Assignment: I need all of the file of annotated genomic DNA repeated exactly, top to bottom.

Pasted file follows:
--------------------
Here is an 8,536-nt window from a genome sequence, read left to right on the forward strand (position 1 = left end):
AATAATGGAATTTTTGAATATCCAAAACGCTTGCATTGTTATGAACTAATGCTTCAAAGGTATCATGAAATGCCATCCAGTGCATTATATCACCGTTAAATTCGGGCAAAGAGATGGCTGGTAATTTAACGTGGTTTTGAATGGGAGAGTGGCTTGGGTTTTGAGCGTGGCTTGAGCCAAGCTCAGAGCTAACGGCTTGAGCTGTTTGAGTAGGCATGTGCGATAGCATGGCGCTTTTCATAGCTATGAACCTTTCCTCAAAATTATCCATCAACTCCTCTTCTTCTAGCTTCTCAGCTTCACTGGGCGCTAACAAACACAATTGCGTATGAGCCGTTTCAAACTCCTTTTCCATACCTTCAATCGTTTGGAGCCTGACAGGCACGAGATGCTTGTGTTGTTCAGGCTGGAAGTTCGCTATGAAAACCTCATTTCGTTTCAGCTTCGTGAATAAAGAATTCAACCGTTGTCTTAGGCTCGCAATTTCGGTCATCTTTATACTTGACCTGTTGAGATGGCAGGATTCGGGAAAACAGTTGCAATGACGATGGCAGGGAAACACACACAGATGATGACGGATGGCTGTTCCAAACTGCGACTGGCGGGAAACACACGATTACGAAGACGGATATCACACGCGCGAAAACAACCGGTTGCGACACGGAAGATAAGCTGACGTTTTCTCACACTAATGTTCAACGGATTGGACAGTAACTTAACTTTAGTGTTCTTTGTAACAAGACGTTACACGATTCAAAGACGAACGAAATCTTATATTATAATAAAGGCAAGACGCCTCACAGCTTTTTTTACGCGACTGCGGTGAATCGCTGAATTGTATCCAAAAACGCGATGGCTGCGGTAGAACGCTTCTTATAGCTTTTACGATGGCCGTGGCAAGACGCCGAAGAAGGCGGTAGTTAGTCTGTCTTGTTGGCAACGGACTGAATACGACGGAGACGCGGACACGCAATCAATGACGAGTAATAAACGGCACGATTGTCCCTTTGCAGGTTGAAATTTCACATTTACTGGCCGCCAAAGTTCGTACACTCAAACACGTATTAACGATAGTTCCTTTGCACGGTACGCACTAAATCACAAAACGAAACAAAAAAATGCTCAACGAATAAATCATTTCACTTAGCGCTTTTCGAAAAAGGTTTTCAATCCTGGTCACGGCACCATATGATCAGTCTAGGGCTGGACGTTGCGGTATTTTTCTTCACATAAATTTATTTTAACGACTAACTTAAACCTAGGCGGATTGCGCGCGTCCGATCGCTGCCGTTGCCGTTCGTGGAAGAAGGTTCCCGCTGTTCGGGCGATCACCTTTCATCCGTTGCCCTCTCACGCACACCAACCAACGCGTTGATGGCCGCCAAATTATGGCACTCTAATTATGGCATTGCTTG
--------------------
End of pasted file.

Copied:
Here is an 8,536-nt window from a genome sequence, read left to right on the forward strand (position 1 = left end):
AATAATGGAATTTTTGAATATCCAAAACGCTTGCATTGTTATGAACTAATGCTTCAAAGGTATCATGAAATGCCATCCAGTGCATTATATCACCGTTAAATTCGGGCAAAGAGATGGCTGGTAATTTAACGTGGTTTTGAATGGGAGAGTGGCTTGGGTTTTGAGCGTGGCTTGAGCCAAGCTCAGAGCTAACGGCTTGAGCTGTTTGAGTAGGCATGTGCGATAGCATGGCGCTTTTCATAGCTATGAACCTTTCCTCAAAATTATCCATCAACTCCTCTTCTTCTAGCTTCTCAGCTTCACTGGGCGCTAACAAACACAATTGCGTATGAGCCGTTTCAAACTCCTTTTCCATACCTTCAATCGTTTGGAGCCTGACAGGCACGAGATGCTTGTGTTGTTCAGGCTGGAAGTTCGCTATGAAAACCTCATTTCGTTTCAGCTTCGTGAATAAAGAATTCAACCGTTGTCTTAGGCTCGCAATTTCGGTCATCTTTATACTTGACCTGTTGAGATGGCAGGATTCGGGAAAACAGTTGCAATGACGATGGCAGGGAAACACACACAGATGATGACGGATGGCTGTTCCAAACTGCGACTGGCGGGAAACACACGATTACGAAGACGGATATCACACGCGCGAAAACAACCGGTTGCGACACGGAAGATAAGCTGACGTTTTCTCACACTAATGTTCAACGGATTGGACAGTAACTTAACTTTAGTGTTCTTTGTAACAAGACGTTACACGATTCAAAGACGAACGAAATCTTATATTATAATAAAGGCAAGACGCCTCACAGCTTTTTTTACGCGACTGCGGTGAATCGCTGAATTGTATCCAAAAACGCGATGGCTGCGGTAGAACGCTTCTTATAGCTTTTACGATGGCCGTGGCAAGACGCCGAAGAAGGCGGTAGTTAGTCTGTCTTGTTGGCAACGGACTGAATACGACGGAGACGCGGACACGCAATCAATGACGAGTAATAAACGGCACGATTGTCCCTTTGCAGGTTGAAATTTCACATTTACTGGCCGCCAAAGTTCGTACACTCAAACACGTATTAACGATAGTTCCTTTGCACGGTACGCACTAAATCACAAAACGAAACAAAAAAATGCTCAACGAATAAATCATTTCACTTAGCGCTTTTCGAAAAAGGTTTTCAATCCTGGTCACGGCACCATATGATCAGTCTAGGGCTGGACGTTGCGGTATTTTTCTTCACATAAATTTATTTTAACGACTAACTTAAACCTAGGCGGATTGCGCGCGTCCGATCGCTGCCGTTGCCGTTCGTGGAAGAAGGTTCCCGCTGTTCGGGCGATCACCTTTCATCCGTTGCCCTCTCACGCACACCAACCAACGCGTTGATGGCCGCCAAATTATGGCACTCTAATTATGGCATTGCTTG